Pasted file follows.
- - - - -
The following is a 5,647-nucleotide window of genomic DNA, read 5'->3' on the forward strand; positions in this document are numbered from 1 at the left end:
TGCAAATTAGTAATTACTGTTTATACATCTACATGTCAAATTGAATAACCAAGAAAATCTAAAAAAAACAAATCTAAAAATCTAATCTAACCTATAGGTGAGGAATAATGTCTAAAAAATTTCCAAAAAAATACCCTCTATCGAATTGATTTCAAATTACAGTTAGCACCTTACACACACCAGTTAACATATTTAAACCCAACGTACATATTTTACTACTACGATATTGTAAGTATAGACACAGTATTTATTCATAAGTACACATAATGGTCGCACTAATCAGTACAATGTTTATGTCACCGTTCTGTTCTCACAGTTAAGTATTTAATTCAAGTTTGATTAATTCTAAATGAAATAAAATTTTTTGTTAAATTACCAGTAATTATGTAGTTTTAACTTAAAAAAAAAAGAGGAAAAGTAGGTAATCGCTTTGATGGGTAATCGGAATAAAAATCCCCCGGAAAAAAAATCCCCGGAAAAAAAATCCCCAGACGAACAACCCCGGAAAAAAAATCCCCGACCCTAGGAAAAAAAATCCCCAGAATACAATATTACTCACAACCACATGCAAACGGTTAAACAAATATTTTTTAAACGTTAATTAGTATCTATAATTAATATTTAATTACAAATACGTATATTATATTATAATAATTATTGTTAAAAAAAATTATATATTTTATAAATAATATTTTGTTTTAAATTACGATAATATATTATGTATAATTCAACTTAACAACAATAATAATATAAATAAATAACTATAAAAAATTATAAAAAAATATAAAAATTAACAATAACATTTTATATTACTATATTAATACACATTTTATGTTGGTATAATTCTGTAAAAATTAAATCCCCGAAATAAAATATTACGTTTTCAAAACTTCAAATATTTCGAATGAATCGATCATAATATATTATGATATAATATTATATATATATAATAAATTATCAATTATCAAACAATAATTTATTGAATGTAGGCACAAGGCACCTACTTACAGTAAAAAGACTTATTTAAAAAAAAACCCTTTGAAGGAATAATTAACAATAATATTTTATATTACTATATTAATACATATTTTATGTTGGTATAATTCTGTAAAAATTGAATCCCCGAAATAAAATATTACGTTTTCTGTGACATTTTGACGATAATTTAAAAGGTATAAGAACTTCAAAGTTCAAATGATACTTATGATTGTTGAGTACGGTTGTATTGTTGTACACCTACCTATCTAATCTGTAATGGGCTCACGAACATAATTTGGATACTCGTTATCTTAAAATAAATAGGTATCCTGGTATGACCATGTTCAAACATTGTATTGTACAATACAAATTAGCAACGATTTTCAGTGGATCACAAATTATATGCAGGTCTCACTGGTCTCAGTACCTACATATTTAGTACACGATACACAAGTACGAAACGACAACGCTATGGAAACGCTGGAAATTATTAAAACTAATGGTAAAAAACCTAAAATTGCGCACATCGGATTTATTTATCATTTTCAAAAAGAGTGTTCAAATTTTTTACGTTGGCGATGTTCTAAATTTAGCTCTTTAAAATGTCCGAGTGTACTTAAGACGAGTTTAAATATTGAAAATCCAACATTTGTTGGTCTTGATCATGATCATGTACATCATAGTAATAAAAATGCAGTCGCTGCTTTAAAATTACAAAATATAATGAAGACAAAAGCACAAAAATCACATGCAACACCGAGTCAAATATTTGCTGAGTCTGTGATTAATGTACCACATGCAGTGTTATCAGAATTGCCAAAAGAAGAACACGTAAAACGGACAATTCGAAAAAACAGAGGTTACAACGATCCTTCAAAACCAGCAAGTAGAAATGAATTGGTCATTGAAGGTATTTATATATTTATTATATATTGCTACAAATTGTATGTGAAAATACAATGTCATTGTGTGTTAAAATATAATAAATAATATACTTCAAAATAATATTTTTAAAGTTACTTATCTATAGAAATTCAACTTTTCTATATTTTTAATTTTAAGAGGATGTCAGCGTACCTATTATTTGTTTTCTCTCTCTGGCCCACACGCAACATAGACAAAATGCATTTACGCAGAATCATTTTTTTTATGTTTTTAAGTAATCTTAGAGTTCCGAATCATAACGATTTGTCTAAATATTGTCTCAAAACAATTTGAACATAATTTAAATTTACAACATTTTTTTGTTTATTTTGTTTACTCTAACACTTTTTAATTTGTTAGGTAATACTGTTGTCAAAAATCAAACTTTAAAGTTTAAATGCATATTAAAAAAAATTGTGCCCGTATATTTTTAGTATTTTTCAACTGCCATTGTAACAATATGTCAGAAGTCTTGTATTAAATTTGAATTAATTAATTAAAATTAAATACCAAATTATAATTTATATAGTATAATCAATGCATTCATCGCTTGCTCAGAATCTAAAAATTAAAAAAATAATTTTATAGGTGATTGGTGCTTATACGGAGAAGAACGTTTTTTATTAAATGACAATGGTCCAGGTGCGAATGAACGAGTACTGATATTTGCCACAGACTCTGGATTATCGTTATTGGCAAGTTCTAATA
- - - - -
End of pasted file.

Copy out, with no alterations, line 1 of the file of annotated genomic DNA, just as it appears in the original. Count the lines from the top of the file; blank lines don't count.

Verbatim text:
The following is a 5,647-nucleotide window of genomic DNA, read 5'->3' on the forward strand; positions in this document are numbered from 1 at the left end: